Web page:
At the Water's Edge an Unglorious Mess

Sara Gruen
Spiegel & Grau, 368 pages, 978-038523233

Here's a novel that has it all: rich people, the Scottish Highlands, the Loch Ness monster, ghosts, a bearded Scotsman, hair's breath escapes from death, sex, violence… It's only missing one thing: an ounce of plausibility. Okay, two things; it's not very well written either. Sara Gruen's latest novel is wildly popular, but then again so are Nora Roberts romances and Thomas Kincaid paintings and for the same reason: if you push all the correct sentimentality buttons, lots of people will consume your work as if it were made of chocolate-covered fried dough.

Like millions, I readily devoured Gruen's Water for Elephants, which I found too charming to muse over its literary merits. At the Water's Edge is a different matter altogether. It's what you'd get if you put Wide Sargasso Sea, Mrs. Dalloway, The Yellow Wallpaper, The Great Gatsby, My Man Godfrey, and a few bodice rippers in a blender, set it to crush, and reassembled the parts haphazardly.

The book is set in the waning days of World War Two, a small conflict that apparently escaped notice from members of Philadelphia's upper crust. It centers on a young married couple, Ellis and Madeline, though Ellis much prefers the company of his friend Hank. Although in the pink of health, neither man is in uniform because Ellis is allegedly color-blind and Hank has flat feet. Because they are also the offspring off the idle rich, they are content to dance and drink the war away. Madeline is Ellis' prize/rebellion from when all three were in prep school. She's beautiful in face, but rail thin, despised by her snooty in-laws, and generally treated as if she were suffering from neurasthenia. Already there are problems in Gruen's narrative. The setting feels more 1924 than 1944, and the three central characters come off more like besotted Jazz Age escapees from a rough draft of a Fitzgerald novel. Despite the fact they are supposed to be Americans, Ellis and Hank seem more like upper-class British twits—the sort who wouldn't know how to crack a hard-boiled egg and would leave it to the servants to do.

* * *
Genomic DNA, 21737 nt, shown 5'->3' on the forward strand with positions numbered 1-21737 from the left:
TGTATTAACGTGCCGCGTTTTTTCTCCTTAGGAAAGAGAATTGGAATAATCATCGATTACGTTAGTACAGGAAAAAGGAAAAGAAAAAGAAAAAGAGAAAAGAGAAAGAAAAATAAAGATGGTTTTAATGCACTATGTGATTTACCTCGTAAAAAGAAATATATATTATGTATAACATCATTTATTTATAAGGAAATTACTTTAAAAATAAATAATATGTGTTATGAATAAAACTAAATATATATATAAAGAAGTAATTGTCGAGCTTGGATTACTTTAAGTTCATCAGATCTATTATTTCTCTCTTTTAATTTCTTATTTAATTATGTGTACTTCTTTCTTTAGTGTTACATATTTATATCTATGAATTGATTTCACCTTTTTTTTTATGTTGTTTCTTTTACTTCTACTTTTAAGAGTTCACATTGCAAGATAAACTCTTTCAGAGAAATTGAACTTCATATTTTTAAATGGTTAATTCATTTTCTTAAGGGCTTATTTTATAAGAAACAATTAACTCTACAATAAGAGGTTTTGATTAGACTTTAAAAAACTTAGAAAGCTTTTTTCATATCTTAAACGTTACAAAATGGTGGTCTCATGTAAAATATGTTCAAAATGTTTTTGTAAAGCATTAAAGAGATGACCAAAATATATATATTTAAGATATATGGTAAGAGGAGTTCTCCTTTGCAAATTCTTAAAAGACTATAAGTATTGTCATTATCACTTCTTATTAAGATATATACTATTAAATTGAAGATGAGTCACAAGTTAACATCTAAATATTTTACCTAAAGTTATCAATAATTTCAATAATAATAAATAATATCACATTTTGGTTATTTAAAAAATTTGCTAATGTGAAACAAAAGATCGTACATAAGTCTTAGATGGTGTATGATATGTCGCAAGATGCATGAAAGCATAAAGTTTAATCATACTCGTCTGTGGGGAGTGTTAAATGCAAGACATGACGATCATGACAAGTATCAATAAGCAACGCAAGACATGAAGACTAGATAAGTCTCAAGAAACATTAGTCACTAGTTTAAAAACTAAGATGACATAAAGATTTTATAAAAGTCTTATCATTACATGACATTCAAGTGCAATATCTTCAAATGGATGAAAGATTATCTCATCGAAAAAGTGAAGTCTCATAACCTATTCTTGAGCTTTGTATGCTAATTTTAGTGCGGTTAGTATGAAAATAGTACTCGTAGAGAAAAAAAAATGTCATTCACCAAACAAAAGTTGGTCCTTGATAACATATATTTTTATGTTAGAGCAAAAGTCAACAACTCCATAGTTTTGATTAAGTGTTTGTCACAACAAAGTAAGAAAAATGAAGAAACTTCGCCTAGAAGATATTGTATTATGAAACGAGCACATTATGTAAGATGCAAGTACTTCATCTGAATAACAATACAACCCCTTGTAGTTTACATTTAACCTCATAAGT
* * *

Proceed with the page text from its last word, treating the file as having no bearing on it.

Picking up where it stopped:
It goes downhill from here. After a falling out with his rich parents, who cut his allowance and belittle Madeline, Ellis hastily arranges a wartime sail to Scotland. Why? So he can redeem himself by—wait for it—finding the Loch Ness monster! (There is, of course, a brush with near-death on the way.) In Gruen's increasingly ludicrous plot, Ellis' father is none other than the man who took the infamous 1934 "Surgeon's Photograph" of Nessie that was proven to be a fraud. If only Ellis can find Nessie and restore his old man's reputation, maybe all will be forgiven and he'll get to live happily with Madeline. Or not—because this book is filled with so many ham-handed homoerotic hints that we suspect it's really Hank he'd rather bed.

The Scottish sojourn involves checking into the only hotel in Drumnadrochit, the village nearest the waters where Nessie is most often seen. It is run by the brooding Angus, who is having nothing of being ordered about by a group of lazy, loudmouthed Yanks without uniforms or ration books. Ellis and Hank are horrible, inconsiderate louts in every way imaginable–so bad that Madeline begins to see her marriage as a literal trap–one in which Ellis might be plotting to have her declared insane so he can tuck her away in an asylum and lay his profligate hands on her fortune.

Oh, please! Do you have the stomach for more? What's been left out? People aren't who they appear to be on the surface. There are more near-death experiences, but providential rescues by heroes and (perhaps) by ghosts and monsters. Oh yeah. I left out drug addiction, poaching, violence against women, suicide, dead children, steamy sex, and leaden prose. And let's not forget Gruen's descriptions of World War Two, though you could get these by reading Wikipedia. The only redeeming quality lies with depictions of the bleakness of British home front life during the war.

Do not fall prey to this book's hype. It's not akin to Water for Elephants. In fact, it reads like the sort of book that an author is pressured to write to capitalize on the success of a previous best seller. I will reserve judgment about Gruen's literary talents for now, but of At the Water's Edge it must be said that though it's Scottish, it's still crap.

Rob Weir

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